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Food Safety and Foodborne Illnesses

At the time of this writing, an investigation by the federal Food and Drug Administration is trying to get to the source of an outbreak of E. coli infection in packaged spinach that has resulted in several deaths and sicknesses all over the United States. Meat producers in Iowa have recalled a large quantity of ground beef that has tested positive for E. coli; the bacteria has also been discovered in the water used to irrigate some batches of California lettuce. As if nothing were sacred, several cases of potentially deadly botulism have been linked to contaminated carrot juice. “Mad cow” disease issues arise periodically, as do “food poisoning” issues in restaurants and institutions. The spinach incident marked the 20th time since 1995 that spinach or lettuce had been linked to the outbreak of disease. The beef incident brings back painful memories of 1993 when an outbreak of E. coli tied to the Jack in the Box restaurant chain caused the deaths of four children and the sickening of hundreds of people.

The fact that food-borne illness makes such headlines, however, underscores the fact that such problems are relatively rare in the United States. The ground beef and lettuce incidents did not result in any illness among American consumers. The American packaged food industry, which is largely and scientifically run by immense corporations, rarely sees a recall. The September 2006 spinach scare resulted in a quick removal of spinach from markets and homes across the nation; it devastated the industry, but the public health threat was speedily controlled.

A country the size of the United States, with its massive needs, relies more and more on industrial agriculture. Although the United States has many agricultural regions, the massive valleys of central California on the continent’s west coast grow and process a substantial portion of the nation’s fruits and vegetables.

Food safety problems that arise in California and other food focal points can be quickly spread by truck and train throughout the nation. The sheer size of the country and scale of its food production facilities makes it potentially vulnerable to the spread of food pathogens.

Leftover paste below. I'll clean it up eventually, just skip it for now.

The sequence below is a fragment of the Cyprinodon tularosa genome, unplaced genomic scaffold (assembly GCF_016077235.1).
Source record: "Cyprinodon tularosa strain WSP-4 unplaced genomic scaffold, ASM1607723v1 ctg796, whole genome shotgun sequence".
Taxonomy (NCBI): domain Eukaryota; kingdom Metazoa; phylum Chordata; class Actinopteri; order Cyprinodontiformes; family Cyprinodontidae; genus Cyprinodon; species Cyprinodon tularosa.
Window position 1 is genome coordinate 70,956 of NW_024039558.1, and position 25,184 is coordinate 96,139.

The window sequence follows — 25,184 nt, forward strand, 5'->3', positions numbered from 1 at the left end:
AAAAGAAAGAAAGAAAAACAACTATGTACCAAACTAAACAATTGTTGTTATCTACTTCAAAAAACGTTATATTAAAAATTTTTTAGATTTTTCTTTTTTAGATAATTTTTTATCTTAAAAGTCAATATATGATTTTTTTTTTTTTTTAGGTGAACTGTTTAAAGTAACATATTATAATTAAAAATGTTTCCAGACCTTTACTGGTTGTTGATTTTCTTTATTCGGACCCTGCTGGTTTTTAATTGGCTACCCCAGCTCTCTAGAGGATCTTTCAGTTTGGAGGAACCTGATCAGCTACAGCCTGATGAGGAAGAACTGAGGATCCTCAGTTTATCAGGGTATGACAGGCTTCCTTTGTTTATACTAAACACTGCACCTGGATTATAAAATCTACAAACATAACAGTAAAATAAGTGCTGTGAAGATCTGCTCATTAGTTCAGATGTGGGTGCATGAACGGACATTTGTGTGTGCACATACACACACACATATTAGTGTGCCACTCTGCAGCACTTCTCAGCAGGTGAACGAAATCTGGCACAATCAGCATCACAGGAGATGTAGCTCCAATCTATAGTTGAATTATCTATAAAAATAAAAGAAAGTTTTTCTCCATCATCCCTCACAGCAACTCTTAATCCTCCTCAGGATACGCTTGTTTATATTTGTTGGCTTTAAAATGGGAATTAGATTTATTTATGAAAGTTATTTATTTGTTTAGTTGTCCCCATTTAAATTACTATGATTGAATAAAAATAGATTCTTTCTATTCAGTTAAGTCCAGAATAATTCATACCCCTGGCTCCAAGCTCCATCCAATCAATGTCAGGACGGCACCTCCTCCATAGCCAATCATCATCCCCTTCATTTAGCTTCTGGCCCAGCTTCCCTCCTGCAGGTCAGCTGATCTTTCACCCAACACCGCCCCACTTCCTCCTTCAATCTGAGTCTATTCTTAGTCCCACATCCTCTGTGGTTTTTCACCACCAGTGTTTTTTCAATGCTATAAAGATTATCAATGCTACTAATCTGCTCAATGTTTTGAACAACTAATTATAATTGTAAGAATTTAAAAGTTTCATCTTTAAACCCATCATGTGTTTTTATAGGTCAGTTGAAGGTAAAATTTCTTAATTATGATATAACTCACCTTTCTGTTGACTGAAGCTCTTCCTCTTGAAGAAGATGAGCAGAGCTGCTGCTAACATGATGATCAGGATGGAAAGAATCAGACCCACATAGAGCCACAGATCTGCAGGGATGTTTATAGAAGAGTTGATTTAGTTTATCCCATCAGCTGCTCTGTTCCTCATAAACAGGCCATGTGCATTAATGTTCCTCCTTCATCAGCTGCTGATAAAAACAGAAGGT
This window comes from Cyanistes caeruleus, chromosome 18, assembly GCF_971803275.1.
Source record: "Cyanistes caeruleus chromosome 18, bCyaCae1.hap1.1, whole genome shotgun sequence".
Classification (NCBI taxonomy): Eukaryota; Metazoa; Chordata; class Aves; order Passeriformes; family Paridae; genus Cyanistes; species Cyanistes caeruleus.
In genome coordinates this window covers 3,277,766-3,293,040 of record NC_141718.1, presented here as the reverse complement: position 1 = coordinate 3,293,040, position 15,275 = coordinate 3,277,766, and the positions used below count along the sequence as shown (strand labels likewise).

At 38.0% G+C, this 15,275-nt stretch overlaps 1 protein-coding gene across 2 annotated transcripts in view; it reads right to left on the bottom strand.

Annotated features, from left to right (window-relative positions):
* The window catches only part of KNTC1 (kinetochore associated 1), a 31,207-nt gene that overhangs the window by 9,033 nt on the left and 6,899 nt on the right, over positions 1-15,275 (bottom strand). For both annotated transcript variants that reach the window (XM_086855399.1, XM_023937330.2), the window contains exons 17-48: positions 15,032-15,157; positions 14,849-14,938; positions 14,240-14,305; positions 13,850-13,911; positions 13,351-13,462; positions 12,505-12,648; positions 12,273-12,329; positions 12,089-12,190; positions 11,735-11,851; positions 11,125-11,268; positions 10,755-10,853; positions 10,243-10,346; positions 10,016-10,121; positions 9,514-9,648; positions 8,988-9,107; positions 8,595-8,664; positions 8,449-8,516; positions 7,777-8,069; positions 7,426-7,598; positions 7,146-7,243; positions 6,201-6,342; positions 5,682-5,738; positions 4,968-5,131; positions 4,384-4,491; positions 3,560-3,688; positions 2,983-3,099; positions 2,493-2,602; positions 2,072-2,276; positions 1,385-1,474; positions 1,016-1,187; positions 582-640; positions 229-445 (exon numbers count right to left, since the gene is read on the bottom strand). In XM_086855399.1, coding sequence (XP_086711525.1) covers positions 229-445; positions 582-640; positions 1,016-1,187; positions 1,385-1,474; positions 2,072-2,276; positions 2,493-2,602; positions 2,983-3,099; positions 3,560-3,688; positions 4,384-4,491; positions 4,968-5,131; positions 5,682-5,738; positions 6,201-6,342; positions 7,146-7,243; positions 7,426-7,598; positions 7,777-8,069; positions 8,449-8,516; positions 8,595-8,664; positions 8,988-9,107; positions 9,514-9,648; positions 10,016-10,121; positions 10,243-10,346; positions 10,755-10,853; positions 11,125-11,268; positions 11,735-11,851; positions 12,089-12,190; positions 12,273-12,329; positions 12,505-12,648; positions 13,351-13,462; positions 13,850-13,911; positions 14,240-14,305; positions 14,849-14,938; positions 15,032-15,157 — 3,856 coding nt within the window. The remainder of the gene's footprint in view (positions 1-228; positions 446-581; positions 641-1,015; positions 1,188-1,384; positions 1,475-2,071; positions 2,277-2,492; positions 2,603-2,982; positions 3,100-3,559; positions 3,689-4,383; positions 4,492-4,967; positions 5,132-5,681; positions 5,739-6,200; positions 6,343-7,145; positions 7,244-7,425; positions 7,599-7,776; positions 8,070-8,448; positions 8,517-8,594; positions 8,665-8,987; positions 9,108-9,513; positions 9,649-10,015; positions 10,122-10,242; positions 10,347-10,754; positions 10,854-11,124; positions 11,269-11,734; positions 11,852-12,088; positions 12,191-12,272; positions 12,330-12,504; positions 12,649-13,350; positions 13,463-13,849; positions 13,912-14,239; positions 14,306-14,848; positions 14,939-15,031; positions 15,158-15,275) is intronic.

Control over health issues regarding food production and distribution is exercised at federal, state and local levels, as well as by the food industry itself.

The Food and Drug Administration (FDA) and the United States Department of Agriculture (USDA) are the two main federal agencies that deal with food safety issues. The USDA, through its Food Safety and Inspection Service (FSIS) inspects and grades meat and poultry, dairy products, fruits and vegetables.

The FDA writes the Food Code, a series of standards designed to guide state food agencies and the industry in general. The Food Code covers food handling and preparation, food personnel issues, equipment and utensils, sanitation, food facility inspection, compliance and enforcement procedures. Both federal agencies work together to inspect food-processing plants. The Centers for Disease Control and Prevention (CDC), headquartered in Atlanta, Georgia (a branch of the U.S. Department of Health and Human Services) also investigates outbreaks of food-borne illnesses and keeps statistics as to its prevalence. The CDC estimates that unsafe food causes 76 million illnesses, 325,000 hospitalizations, and 5,000 deaths each year in the U.S.

The agencies, their state counterparts, and many local jurisdictions promote the HACCP (Hazard Analysis Critical Control Point) system, which is widely used in the restaurant and hospitality industry to identify areas where health problems may arise in food handling. Ultimately, however, the point at which the consumer and the food chain meet—in restaurants and food stores—is policed by state and local administrators, leading to haphazard results and a lack of uniformity of standards. In one state, for example, inspectors may visit a restaurant every six months, in another, every two years. Some states fail to inspect convenience stores altogether, despite the fact that a growing number of these stores are providing consumers with quick prepared packaged meals.

A salmonella outbreak at one of these stores will bring down heavy governmental reaction to be sure, but it may well come too late for someone who has been sickened by the food. One local restaurant inspector may concentrate on work-surface cleanliness, another on refrigerator temperature. Even the standards for refrigeration temperatures are rarely uniform between jurisdictions, despite FDA and USDA guidelines. As to retail food, a product sold in a bakery may be regulated by a totally different agency than the same product sold in a supermarket, specialty gourmet shop, gasoline station, gift shop, or large warehouse store.

No one in the United States is completely immune from food illness issues, but educated consumers have an advantage. Paying attention to the news and the issues helps, as do simple precautions: if a grocery or restaurant looks dirty and unkempt on the outside, it’s generally safe to assume it’s in even worse condition in the areas you cannot see. Since more and more food pathogens are being associated with fresh produce, it pays to know where your produce comes from. The smart consumer will try to buy items that are locally grown that are also in season.